Reducing army footprint in Kashmir A bold, brave and welcome decision First Post 01 Mar 2023 Maj Gen Harsha Kakar


Reducing army footprint in Kashmir: A bold, brave and welcome decision First Post 01 Mar 2023

          There have been media reports that the government is considering reducing the involvement of the army in parts of Kashmir. The Rashtriya Rifles (RR), which have been the backbone of anti-militancy operations in the region and are possibly the world’s best counterterrorism force, are to be replaced by the CRPF. It is also reported that though the subject has been under consideration for the past two years, it is finally expected to fructify. The reduction would be done in phases. In the valley the first districts from where the RR will be replaced are Anantnag and Kulgam, alongside a few in the Jammu region.

          This is a welcome step and would add credence to the government’s claim that normalcy is on the cards. It would also blunt Pakistan’s continued cry of Kashmir being a military controlled region. The army anyway had no role in maintaining internal law and order. It stepped in because the CAPFs were ill-prepared to handle this threat and then remained deployed. Its continued deployment benefitted all, the centre, state and the army itself. The army’s responsibility is strictly external security.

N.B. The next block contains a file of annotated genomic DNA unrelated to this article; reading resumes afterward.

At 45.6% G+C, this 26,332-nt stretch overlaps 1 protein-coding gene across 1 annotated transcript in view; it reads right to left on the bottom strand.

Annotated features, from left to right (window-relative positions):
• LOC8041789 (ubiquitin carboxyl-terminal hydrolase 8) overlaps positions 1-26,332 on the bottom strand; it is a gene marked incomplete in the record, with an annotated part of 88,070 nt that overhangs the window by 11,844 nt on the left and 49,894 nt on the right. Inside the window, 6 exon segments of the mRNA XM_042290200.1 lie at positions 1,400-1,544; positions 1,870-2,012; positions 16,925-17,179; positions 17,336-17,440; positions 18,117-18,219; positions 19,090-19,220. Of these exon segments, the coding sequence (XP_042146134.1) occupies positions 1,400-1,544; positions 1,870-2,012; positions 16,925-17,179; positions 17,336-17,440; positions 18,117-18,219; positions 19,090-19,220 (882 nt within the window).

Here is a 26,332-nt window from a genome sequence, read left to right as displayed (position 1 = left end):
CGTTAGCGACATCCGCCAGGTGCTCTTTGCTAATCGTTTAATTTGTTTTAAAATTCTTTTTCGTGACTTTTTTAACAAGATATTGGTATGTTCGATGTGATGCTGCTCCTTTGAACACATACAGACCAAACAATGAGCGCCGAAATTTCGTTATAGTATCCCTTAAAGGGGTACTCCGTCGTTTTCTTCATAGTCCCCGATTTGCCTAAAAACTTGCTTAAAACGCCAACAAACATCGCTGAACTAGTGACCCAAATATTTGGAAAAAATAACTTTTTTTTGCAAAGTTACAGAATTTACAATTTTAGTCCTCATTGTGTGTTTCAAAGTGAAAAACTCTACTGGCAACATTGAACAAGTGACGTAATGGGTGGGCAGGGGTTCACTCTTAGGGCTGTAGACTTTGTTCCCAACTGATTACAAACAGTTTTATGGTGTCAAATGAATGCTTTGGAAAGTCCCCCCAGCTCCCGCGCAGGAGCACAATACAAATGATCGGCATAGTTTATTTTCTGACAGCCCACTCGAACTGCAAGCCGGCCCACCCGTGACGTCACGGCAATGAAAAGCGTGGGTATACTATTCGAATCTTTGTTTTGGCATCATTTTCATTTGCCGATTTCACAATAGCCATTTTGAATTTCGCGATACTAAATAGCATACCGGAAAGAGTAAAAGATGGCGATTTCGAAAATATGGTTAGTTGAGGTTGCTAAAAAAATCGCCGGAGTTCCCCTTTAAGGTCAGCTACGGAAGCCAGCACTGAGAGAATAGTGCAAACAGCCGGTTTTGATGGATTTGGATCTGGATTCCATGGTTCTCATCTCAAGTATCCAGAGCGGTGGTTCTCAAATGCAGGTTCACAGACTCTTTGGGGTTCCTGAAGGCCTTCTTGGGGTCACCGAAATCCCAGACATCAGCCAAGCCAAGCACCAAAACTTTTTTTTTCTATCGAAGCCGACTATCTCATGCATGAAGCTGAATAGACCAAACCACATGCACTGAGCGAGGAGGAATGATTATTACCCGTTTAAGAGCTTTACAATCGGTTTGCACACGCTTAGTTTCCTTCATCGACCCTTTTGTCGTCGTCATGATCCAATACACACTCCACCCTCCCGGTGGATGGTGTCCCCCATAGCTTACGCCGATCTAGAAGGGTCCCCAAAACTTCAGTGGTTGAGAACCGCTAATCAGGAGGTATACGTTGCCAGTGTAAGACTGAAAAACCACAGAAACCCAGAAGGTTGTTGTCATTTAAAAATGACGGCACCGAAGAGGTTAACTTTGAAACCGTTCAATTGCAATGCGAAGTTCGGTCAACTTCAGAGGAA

The government now claims that terrorist violence has reduced by over 50%, stone pelting has almost vanished thus projecting that the situation is near normal, and it is time for the army to move back to barracks. The ultimate aim would be to hand over the responsibility to the J and K police, though this is expected to take time.